People of African descent have been a part of Virginia's-and America's-story since European colonization of the continent began. Yet the contributions of African Americans have often been ignored, obscured, or under appreciated by those who recorded history. In observance of African American History Month, the Library of Virginia is pleased to honor eight distinguished Virginians as African American Trailblazers for their contributions to the state and nation.
The men and women featured as Trailblazers offer powerful examples of individuals who refused to be defined by their circumstances. Their biographies are a testament to the determination and perseverance displayed by extraordinary people during challenging times. Through education and advocacy, these individuals demonstrate how African Americans have actively campaigned for better lives for themselves and their people. It is these many contributions that the African American Trailblazers program seeks to share.
Check The Richmond Times-Dispatch each Tuesday and Thursday during February for African American Trailblazer profiles.
2012 African American Trailblazers: Program and Reception
Thursday, February 23, 2012
Time: 6:00 PM-8:00 PM
Place: Lecture Hall & Lobby
Free but reservations required. Seating is limited. Call 804.692.3535 by February 17 to RSVP. Eight honorees-from the past and present-who have had a significant impact on the history of Virginia will be honored at this celebration. A reception follows the program. Sponsored by Dominion.
Michael L. Blakey (February 23, 1953– ), Williamsburg
Physical anthropologist Michael L. Blakey helped analyze and interpret the important evidence uncovered at the African Burial Ground in Manhattan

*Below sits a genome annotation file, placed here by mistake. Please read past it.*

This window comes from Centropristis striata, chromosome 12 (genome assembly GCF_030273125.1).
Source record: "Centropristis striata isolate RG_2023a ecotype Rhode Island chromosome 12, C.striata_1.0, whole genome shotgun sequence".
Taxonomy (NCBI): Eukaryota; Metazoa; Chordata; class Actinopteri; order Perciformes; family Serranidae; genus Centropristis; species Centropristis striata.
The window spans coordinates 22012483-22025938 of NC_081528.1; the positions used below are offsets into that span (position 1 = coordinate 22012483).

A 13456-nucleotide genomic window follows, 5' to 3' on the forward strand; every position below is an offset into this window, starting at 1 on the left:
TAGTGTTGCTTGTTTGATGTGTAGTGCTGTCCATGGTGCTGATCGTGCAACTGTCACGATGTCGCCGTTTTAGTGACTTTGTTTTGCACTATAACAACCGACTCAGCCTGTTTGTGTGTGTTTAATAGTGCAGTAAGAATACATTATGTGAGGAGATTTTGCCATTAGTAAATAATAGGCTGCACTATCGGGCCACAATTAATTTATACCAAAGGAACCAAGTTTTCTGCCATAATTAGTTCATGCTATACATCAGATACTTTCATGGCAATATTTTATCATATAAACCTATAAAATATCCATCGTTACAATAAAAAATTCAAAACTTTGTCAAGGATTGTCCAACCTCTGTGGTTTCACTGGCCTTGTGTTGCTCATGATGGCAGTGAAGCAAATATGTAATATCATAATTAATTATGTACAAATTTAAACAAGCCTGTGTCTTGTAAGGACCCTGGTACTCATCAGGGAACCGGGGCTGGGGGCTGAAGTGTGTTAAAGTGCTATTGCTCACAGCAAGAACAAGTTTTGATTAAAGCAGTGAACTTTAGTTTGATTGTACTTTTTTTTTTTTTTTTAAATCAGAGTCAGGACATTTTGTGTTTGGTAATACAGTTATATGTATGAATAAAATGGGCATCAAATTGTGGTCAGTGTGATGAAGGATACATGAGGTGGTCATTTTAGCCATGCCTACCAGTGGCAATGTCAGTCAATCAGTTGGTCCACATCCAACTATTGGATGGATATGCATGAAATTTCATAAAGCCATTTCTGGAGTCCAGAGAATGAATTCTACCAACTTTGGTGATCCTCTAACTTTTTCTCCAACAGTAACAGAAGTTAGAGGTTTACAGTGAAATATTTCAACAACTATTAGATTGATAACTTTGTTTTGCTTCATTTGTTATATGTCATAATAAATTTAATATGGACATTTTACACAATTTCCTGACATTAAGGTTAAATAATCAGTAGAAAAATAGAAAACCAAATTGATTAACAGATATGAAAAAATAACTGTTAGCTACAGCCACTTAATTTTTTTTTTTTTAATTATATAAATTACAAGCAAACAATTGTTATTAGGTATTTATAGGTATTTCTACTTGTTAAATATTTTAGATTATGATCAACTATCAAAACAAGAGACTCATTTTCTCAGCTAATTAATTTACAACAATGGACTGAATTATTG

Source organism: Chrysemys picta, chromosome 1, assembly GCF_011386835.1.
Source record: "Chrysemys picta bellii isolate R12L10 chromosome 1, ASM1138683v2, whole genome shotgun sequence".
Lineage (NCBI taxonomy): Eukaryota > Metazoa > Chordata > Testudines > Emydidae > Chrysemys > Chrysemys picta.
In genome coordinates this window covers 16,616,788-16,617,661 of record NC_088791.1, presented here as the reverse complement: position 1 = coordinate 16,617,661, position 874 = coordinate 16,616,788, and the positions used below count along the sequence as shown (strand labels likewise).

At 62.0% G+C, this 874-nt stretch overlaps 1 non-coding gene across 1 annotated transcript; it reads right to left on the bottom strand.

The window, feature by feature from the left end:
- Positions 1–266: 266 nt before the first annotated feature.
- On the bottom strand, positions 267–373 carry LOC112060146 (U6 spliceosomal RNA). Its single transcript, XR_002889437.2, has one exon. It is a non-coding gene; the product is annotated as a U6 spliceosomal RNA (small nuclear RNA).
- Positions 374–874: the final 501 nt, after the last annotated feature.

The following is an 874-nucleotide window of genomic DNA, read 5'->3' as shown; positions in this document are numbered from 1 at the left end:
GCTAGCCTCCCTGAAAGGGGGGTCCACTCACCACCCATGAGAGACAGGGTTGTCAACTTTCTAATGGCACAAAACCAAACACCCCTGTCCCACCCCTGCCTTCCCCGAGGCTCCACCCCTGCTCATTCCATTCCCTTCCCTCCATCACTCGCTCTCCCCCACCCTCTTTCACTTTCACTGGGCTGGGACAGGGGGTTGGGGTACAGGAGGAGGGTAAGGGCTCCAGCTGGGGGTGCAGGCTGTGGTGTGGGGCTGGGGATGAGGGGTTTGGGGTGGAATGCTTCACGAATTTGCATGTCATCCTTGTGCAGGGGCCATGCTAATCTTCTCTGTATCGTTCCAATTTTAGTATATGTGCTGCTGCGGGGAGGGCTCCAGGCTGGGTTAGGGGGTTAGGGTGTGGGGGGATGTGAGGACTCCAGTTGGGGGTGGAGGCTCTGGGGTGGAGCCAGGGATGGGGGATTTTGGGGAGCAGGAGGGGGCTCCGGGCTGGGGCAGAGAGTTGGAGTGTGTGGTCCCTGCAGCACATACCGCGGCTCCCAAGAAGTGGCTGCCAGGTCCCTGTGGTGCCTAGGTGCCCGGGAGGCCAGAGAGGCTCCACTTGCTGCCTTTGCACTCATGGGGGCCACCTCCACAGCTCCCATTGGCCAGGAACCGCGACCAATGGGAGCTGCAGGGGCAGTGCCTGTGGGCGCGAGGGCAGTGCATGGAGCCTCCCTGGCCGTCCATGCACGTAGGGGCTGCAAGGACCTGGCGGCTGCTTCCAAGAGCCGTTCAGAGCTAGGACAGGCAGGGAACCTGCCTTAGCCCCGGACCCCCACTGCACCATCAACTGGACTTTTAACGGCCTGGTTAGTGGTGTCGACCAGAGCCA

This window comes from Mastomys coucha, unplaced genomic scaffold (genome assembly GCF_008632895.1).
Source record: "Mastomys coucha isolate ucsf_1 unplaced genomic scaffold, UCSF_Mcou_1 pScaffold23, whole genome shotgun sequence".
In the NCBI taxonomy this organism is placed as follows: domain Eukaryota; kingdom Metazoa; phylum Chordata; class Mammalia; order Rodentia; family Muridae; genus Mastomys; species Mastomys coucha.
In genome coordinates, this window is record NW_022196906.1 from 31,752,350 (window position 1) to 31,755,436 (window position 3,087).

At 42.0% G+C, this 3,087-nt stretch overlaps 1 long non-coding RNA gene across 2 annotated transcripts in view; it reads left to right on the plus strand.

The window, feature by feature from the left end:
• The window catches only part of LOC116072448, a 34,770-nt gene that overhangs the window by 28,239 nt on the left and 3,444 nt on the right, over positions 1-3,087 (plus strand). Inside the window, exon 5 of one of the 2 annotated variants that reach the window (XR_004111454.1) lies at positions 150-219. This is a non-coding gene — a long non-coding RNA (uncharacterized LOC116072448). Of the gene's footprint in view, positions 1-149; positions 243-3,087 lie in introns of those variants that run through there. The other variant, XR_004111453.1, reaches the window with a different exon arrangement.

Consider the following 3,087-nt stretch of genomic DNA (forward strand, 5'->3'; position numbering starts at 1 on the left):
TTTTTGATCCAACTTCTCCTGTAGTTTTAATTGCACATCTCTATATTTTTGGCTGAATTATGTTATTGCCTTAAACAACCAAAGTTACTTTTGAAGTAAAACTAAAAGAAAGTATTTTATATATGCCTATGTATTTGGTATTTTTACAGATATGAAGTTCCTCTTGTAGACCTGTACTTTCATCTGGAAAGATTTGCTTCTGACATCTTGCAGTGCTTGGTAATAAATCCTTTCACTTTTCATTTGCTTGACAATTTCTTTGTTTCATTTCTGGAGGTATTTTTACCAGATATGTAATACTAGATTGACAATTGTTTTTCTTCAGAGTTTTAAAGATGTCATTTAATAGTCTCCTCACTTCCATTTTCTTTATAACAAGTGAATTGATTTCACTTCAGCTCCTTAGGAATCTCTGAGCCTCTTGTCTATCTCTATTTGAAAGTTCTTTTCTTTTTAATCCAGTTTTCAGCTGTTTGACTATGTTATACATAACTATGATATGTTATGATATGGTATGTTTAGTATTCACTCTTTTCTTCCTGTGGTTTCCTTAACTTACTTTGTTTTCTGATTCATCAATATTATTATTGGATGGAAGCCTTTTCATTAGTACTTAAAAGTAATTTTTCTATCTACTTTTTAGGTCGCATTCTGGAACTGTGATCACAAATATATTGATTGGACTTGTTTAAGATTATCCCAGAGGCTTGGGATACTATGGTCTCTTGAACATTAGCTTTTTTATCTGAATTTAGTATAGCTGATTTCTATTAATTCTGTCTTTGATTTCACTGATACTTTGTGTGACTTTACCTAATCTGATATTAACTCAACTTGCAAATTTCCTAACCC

Noah Davis (March, 1804–April 7, 1867), Fredericksburg
author of an emancipation narrative
Born into slavery, Noah Davis raised more than $4,000 to free himself and his family members during the 1840s and 1850s.
James Farmer (1920–1999), Spotsylvania County
Civil rights leader
As director of the Congress of Racial Equality and as initiator of the Freedom Rides, James Farmer played a critical role in the national civil rights movement.
John Jasper (1812–1901), Richmond
An extraordinary orator who preached throughout the eastern United States, John Jasper in 1867 established Sixth Mount Zion Baptist Church, in Richmond.
Willie Lanier (August 21, 1945– ), Richmond
Athlete and entrepreneur
Willie Lanier broke through racial barriers in professional football by becoming the first African American to play middle linebacker, the position that directs the defense on the field.
Oscar Micheaux (1884–1951), Roanoke
Often recognized as the country's first African American filmmaker, Oscar Micheaux established a film office in Roanoke, where he produced at least six silent movies.
Yvonne B. Miller (July 4, 1934–July 3, 2012), Norfolk
The first African American woman elected to the House of Delegates and to the Senate of Virginia, Yvonne B. Miller worked tirelessly as a politician, educator, and advocate for underrepresented Virginians.
Irene Amos Morgan (1917–2007), Gloucester County
Principal in a civil rights case
Irene Morgan's challenge to the Virginia law requiring segregated seating on interstate buses resulted in a landmark ruling by the Supreme Court of the United States.